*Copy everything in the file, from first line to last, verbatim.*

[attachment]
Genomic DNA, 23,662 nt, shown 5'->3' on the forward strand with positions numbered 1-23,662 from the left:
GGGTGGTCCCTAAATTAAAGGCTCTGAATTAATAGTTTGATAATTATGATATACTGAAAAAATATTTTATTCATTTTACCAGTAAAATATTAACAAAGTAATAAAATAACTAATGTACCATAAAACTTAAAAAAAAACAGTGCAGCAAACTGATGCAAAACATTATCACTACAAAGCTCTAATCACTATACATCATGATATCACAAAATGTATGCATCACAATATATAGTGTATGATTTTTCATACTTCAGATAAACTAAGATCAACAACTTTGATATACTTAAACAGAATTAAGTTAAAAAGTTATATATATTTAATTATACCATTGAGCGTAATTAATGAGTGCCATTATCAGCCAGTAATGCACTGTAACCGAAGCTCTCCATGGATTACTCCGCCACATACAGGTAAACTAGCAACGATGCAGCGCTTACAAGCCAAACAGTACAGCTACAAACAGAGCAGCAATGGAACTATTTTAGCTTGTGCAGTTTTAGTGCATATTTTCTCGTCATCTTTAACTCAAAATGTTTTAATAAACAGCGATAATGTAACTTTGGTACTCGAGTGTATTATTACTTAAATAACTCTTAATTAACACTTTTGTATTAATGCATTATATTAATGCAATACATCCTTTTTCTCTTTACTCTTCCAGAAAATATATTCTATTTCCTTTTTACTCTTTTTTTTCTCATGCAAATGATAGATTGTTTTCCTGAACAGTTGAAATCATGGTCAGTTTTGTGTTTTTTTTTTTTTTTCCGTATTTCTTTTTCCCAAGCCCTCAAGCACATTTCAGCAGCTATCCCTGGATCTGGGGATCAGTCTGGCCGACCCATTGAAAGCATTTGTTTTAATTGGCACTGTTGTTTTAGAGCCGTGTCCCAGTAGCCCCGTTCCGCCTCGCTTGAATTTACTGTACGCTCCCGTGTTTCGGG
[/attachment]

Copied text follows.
Genomic DNA, 23,662 nt, shown 5'->3' on the forward strand with positions numbered 1-23,662 from the left:
GGGTGGTCCCTAAATTAAAGGCTCTGAATTAATAGTTTGATAATTATGATATACTGAAAAAATATTTTATTCATTTTACCAGTAAAATATTAACAAAGTAATAAAATAACTAATGTACCATAAAACTTAAAAAAAAACAGTGCAGCAAACTGATGCAAAACATTATCACTACAAAGCTCTAATCACTATACATCATGATATCACAAAATGTATGCATCACAATATATAGTGTATGATTTTTCATACTTCAGATAAACTAAGATCAACAACTTTGATATACTTAAACAGAATTAAGTTAAAAAGTTATATATATTTAATTATACCATTGAGCGTAATTAATGAGTGCCATTATCAGCCAGTAATGCACTGTAACCGAAGCTCTCCATGGATTACTCCGCCACATACAGGTAAACTAGCAACGATGCAGCGCTTACAAGCCAAACAGTACAGCTACAAACAGAGCAGCAATGGAACTATTTTAGCTTGTGCAGTTTTAGTGCATATTTTCTCGTCATCTTTAACTCAAAATGTTTTAATAAACAGCGATAATGTAACTTTGGTACTCGAGTGTATTATTACTTAAATAACTCTTAATTAACACTTTTGTATTAATGCATTATATTAATGCAATACATCCTTTTTCTCTTTACTCTTCCAGAAAATATATTCTATTTCCTTTTTACTCTTTTTTTTCTCATGCAAATGATAGATTGTTTTCCTGAACAGTTGAAATCATGGTCAGTTTTGTGTTTTTTTTTTTTTTTCCGTATTTCTTTTTCCCAAGCCCTCAAGCACATTTCAGCAGCTATCCCTGGATCTGGGGATCAGTCTGGCCGACCCATTGAAAGCATTTGTTTTAATTGGCACTGTTGTTTTAGAGCCGTGTCCCAGTAGCCCCGTTCCGCCTCGCTTGAATTTACTGTACGCTCCCGTGTTTCGGG